I’ve been doing some research lately on monastic customaries. These are documents created to supplement a community’s rule, dealing with monastic practices ranging from particulars of how liturgies are done to policies regarding postage. Some customaries are drawn up with broad strokes, presenting the spiritual aspirations of a community; others give a description of current organizational practices; others are more a list of normative policies.
As historical documents, Benedictine customaries have been around since the late eighth century, so they provide fascinating snapshots of community life as practiced in different places at different points in time. Some issues to be dealt with are timeless: even the Memoriale qualiter, the earliest known Benedictine customary, addresses how monks are to handle hacking and coughing at choir! Other customaries deal with particular issues facing a community at a particular moment.
I looked into our monastery archives at customaries from 1957, 1964, and 1968, and found them a remarkable expression of the massive changes our Church has experienced over the last 50-60 years. The 1957 customary reads like a tightly wound mechanism, layer upon layer of particular ways of doing everything from unfolding one’s napkin to accusing oneself of faults. It is riddled with themes of communication kept under tight control. It holds a tension between observation of a multitude of picayune practices of cloistered monastic life while also expecting sisters to teach in schools, often away from the monastery. While their work clearly has them serving the world, they are prohibited from entering into it too much: stopping for ice cream while out on doctor visits is prohibited, as is eating with “seculars” elsewhere. Reading even the newspaper is strictly controlled. One senses clearly this is what anti-modernism looked like in the Church before Vatican II opened up a conversation about how to be in relationship with the modern world.
The 1964 customary shows an emerging openness to what the Council was doing. While still exhibiting many limitations most of us would consider overly strict, this edition clearly moderates some earlier practices. No longer do sisters have to make up missed hours of prayer. Fewer details are given about kneeling and bowing. Sisters now are encouraged to attend PTA meetings.
By 1968, we see almost a whiplash, as the community aimed to counteract some of the earlier excesses with an opposite extreme. “Play clothes” are permitted. Sisters are allowed to stop by to visit family and friends while out walking. Where earlier, humiliations might have been part of amending for faults, now individual dignity is prized: at culpa chapter, only positive resolutions are to be shared.
For those of us born after all of this history, knowing how things were is extremely helpful. In talking with some elder sisters who lived through the customs of the earlier time, we were able to marvel together at how they survived such a distorted version of Christianity. I suddenly understood why the community so loves to stop for Dairy Queen: they still relish their freedom to do so!
At the same time, conversations around some of these historical practices has revealed how memory tends to lump together all the associations connected with trauma. While any individual monastic practice may be good, bad, or indifferent in relation to expressing the deeper Christian tradition, a constellation of practices may or may not reflect that truth. Distortions of emphasis and focus in the life can express an anthropology far removed from genuine Christian beliefs about the dignity of the human person. Thus when some sisters feel pressure to wear a habit, for instance, they immediately remember all the inhumane policies that once surrounded the practice, and connect such a thought with all the other distorted practices that once made life painful. The use of more precise visuals at rituals may trigger a similar association with all the overly regulated controls they used to experience in their movements and personal expression.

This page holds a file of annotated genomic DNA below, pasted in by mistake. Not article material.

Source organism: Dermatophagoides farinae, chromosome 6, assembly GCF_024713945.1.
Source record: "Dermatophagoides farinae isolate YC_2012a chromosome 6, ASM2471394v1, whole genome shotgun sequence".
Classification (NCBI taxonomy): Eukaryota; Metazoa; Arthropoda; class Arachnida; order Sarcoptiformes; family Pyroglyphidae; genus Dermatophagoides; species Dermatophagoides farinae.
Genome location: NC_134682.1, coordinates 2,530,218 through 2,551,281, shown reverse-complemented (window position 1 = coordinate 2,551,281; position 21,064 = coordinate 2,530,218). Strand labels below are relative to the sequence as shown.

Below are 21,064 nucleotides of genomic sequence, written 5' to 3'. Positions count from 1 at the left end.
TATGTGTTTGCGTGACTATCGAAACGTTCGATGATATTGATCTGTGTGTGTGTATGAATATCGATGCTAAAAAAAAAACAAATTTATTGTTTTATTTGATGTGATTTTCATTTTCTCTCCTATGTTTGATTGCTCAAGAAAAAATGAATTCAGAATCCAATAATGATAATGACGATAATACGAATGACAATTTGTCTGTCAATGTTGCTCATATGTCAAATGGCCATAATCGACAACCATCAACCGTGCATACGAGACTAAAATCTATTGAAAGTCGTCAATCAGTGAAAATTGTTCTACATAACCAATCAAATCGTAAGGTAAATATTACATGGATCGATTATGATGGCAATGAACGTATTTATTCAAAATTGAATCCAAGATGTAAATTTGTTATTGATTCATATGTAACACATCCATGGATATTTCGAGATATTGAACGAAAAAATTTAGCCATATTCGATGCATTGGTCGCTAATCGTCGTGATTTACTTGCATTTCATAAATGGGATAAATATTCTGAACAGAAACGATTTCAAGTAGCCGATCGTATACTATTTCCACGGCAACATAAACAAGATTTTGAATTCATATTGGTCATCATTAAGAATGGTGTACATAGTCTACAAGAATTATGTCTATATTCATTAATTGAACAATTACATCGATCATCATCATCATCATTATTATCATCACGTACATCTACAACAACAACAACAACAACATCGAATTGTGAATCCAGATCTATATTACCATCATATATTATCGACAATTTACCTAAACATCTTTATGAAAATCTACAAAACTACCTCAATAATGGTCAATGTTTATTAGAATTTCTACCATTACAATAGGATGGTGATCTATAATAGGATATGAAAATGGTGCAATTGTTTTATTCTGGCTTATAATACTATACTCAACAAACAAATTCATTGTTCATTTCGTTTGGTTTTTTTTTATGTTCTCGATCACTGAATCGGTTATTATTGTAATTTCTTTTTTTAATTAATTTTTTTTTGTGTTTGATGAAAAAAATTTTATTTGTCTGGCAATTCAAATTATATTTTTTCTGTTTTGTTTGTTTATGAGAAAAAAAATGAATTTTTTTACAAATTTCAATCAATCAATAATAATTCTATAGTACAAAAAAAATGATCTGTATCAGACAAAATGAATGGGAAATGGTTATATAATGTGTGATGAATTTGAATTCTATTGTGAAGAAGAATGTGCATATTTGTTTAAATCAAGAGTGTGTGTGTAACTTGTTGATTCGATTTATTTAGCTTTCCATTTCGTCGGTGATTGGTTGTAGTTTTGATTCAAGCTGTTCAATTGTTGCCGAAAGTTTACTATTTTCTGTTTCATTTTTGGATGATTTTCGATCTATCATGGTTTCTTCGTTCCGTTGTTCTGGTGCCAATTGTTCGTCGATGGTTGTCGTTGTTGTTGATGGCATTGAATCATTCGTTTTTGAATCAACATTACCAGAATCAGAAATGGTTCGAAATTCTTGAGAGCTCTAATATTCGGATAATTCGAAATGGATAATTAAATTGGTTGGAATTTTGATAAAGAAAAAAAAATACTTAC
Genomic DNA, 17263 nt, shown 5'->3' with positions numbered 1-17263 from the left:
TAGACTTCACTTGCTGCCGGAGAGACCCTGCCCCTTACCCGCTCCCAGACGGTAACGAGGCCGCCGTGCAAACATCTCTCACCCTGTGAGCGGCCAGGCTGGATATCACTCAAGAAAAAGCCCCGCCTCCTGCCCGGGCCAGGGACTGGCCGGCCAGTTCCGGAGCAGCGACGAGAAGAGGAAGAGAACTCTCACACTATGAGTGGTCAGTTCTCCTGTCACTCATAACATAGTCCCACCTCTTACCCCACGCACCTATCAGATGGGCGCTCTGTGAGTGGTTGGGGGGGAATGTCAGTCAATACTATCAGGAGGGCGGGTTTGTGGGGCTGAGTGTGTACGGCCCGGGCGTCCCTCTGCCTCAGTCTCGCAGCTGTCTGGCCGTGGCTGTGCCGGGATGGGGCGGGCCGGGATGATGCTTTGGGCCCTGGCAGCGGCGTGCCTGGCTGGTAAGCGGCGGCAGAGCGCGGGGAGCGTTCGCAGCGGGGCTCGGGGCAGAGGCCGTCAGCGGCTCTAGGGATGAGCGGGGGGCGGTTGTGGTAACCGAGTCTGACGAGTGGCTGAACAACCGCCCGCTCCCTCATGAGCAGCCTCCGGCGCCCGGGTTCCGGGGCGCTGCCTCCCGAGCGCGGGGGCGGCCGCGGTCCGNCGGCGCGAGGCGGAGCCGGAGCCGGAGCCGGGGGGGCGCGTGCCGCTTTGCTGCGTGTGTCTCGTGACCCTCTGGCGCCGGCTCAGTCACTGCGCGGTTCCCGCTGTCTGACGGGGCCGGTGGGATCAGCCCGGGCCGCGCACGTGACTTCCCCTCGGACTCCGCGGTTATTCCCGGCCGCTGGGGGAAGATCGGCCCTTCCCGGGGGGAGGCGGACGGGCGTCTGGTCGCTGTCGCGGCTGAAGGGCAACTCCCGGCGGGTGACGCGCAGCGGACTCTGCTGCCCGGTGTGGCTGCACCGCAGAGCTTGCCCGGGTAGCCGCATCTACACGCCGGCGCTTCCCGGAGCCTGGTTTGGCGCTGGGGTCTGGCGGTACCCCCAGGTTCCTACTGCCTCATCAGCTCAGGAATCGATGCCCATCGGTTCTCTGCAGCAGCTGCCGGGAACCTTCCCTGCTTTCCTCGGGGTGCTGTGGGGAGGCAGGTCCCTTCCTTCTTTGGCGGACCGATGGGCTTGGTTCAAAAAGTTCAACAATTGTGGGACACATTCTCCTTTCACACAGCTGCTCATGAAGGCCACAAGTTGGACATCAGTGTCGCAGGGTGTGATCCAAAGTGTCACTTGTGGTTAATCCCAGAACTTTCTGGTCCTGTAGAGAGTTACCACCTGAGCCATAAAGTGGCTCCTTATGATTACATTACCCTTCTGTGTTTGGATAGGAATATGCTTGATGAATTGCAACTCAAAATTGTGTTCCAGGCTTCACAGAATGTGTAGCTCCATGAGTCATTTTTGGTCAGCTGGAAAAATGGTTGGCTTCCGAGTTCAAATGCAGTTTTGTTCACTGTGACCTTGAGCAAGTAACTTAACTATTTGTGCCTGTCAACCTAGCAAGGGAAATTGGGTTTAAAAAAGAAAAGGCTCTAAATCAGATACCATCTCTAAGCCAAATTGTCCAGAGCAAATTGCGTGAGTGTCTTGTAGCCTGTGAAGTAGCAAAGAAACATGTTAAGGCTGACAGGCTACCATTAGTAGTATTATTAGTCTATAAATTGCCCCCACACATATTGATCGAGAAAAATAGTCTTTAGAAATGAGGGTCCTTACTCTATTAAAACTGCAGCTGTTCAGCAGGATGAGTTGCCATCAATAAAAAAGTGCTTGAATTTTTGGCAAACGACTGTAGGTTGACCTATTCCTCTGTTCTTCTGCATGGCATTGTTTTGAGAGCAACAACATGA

Younger people need to be aware of this baggage. In our wider Church, we face various cultural divides between what appears to be “conservative” or “liberal,” between those concerned with being observant of practices that cultivate reverence for God and those concerned with protecting the dignity and conscience of individual persons. Both are important. Both are part of being Church. For those who have lived through distorted versions of Christianity, though, the signs and symbols that some love can trigger memories of trauma.
What is the solution? I think we need to be able to talk to each other. While monasteries may have customaries in our archives to help facilitate such a window into the past, it may be helpful for those at parishes also to explore the lived experience of those who have been faithful through this momentous historical period. Those of us latter-born can’t intuitively understand what some of our elders endured, unless someone shares the context. Those who have lived through “the bad old days” can’t intuitively understand a newer generation’s desires for clearer outward markers of Catholic identity. Perhaps it could be helpful to offer multi-generational listening sessions.
Yves Congar, OP, writes about tradition as a thing that unfolds over time, developing and growing, but always remaining faithful to its truest roots. Vatican II provided space to prune away some customs that were out of accord with the deeper tradition. In the decades since then, some have aimed to reclaim customs that they believe do reflect the deeper tradition. Our practices matter, be they in the monastery or in parish life. Let’s talk.